Last edited by pravnik; 07-30-2010 at 01:27 PM.
Old 07-30-2010, 03:11 PM
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Back when I was taking karate lessons and wearing a gi, I figured it was so the seams would form a lower-case 'y'. The other way, they don't form any particular letter at all.

(take this post with all the seriousness it deserves)
Old 07-30-2010, 04:10 PM
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When I wear kimono, I carry a lot of small stuff in my sleeves and in the front fold of my kosode. I'm right-handed, so it makes sense to me.
Old 07-30-2010, 04:50 PM
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Quote:
Originally Posted by pravnik View Post
If the kimono is folded right over left, the hilt can get stuck and tangled in the fold during drawing, not something you want to happen when clearing a weapon for immediate use.
That's the reason I've heard men's shirts button on the other side than women's.
Old 07-30-2010, 08:16 PM
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Quote:
Originally Posted by Capoeirista View Post
As an American living in Japan, I am often the victim of low expectations. On seeing me eat my lunch, Japanese people exclaim "Wow, you're so good with chopsticks!" On hearing me say a simple "arigatou," they shout "Wow, you're so good at Japanese!" On seeing me dressed in kimono for a festival, people they say "Wow, you're so good at dressing yourself!" While I concede that the complex women's kimono is something that is beyond my simple male brain's powers of comprehension, there is something about kimonos, and East Asian clothing in general, that has puzzled me for a long time. I've always been told to make sure that when you put on a kimono, you fold the right side under the left.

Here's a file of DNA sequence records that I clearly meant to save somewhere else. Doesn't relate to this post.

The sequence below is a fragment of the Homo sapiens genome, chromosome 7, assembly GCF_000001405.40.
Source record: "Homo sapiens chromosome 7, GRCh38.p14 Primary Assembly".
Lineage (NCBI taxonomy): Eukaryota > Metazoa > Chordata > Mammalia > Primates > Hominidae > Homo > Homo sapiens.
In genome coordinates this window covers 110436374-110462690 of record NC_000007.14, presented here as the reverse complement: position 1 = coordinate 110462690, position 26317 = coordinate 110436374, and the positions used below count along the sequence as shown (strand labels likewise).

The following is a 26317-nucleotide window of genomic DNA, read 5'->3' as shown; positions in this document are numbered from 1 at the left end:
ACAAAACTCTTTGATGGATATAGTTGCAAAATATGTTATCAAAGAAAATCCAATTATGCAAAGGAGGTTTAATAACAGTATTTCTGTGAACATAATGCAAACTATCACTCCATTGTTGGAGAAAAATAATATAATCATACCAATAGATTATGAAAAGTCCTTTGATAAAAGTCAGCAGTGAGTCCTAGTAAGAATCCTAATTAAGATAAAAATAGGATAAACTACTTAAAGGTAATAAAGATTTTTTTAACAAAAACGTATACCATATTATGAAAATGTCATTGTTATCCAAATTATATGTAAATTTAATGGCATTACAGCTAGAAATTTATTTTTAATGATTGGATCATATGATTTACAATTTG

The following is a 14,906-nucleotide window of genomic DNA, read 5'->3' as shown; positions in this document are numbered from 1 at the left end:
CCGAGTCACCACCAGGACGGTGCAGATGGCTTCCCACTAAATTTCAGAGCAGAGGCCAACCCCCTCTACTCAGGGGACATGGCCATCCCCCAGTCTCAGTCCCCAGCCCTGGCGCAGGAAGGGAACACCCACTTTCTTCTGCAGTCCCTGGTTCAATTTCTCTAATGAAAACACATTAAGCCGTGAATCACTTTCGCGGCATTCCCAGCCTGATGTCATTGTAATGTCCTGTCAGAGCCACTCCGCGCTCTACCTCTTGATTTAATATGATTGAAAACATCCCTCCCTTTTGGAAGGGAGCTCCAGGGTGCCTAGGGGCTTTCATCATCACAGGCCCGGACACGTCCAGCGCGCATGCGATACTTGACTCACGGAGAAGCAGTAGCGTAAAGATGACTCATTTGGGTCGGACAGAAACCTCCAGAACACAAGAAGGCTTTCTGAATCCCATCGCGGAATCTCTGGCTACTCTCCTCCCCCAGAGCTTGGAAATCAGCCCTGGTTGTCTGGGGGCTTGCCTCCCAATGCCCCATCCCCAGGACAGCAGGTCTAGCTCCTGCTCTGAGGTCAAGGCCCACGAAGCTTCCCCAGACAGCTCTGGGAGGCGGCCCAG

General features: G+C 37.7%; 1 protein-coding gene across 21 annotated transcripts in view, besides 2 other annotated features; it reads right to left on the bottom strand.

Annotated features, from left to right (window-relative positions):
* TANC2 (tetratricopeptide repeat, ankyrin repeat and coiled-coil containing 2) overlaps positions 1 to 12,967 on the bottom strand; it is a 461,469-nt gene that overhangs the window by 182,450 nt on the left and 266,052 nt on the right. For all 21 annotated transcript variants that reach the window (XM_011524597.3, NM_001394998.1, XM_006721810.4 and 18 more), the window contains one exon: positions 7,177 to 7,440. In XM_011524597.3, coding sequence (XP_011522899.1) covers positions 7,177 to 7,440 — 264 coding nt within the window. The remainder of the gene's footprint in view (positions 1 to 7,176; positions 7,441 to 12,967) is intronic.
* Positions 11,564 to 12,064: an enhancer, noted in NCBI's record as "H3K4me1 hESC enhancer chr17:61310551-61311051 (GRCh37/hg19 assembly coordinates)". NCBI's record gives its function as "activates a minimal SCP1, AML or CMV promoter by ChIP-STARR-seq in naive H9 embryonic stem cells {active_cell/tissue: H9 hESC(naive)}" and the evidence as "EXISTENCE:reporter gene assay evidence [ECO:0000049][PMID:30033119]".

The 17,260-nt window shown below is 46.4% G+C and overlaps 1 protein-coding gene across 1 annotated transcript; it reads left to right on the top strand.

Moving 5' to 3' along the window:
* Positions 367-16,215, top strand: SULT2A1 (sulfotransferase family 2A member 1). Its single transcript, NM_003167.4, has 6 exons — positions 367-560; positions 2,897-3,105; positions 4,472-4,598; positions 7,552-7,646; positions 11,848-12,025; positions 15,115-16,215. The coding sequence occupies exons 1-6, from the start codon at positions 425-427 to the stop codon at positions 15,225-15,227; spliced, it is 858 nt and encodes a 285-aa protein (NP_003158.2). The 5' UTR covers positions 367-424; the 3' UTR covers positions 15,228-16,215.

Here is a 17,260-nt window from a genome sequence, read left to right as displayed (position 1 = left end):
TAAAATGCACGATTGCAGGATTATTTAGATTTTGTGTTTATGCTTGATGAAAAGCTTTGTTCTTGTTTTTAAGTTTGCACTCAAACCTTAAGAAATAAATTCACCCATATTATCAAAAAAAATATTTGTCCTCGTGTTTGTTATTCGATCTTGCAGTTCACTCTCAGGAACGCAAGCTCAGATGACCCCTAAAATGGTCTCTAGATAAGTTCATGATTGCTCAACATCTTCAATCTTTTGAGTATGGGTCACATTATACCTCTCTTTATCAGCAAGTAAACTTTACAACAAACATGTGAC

And you think this is bad how? Because it's condecending? Bah! As an American of Japanese descent, I have the opposite problem. Why can't you speak clearly? What are you, retarded? Why are your writing skills so poor? What is wrong with you? Nothing I do is ever good enough, forget that I was raised in a completely different culture that doesn't use damn intonations on our words! If I say "CUte" or "cuTE" people might looks at me wierd, but they'd understand. It doesn't become a completely different word. And if you use the wrong politeness levels, people don't mind. They assume I'm being purposly rude! So to be safe I end up talking like a 10 year old girl. BAH!


Quote:
Originally Posted by Capoeirista View Post
The reverse is only used for dead bodies at funerals. (I've heard it's the same of similar clothing in China and Korea.) I can understand the whole not wanting to look like a dead person thing, but how did this tradition come about? Is there some practical reason for this?
I bet it's totally has to do with the dead thing. Next time you're out at someone's house or restaurant, stick your chopsticks upright directly into the rice and see what happens. Even more fun, insist that they pass food to you chopstick to chopstick. These are all funerary rites that Asians in general tend to avoid. AFAIK Japanese, Korean and Chinese all tend to think of this as taboo. The rice, because that's how you make offerings to the dead and the chopstick to chopstick things is how the larger pieces are handled after a cremation. Don't really do those things BTW.
Old 07-30-2010, 08:22 PM
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Quote:
Originally Posted by pravnik View Post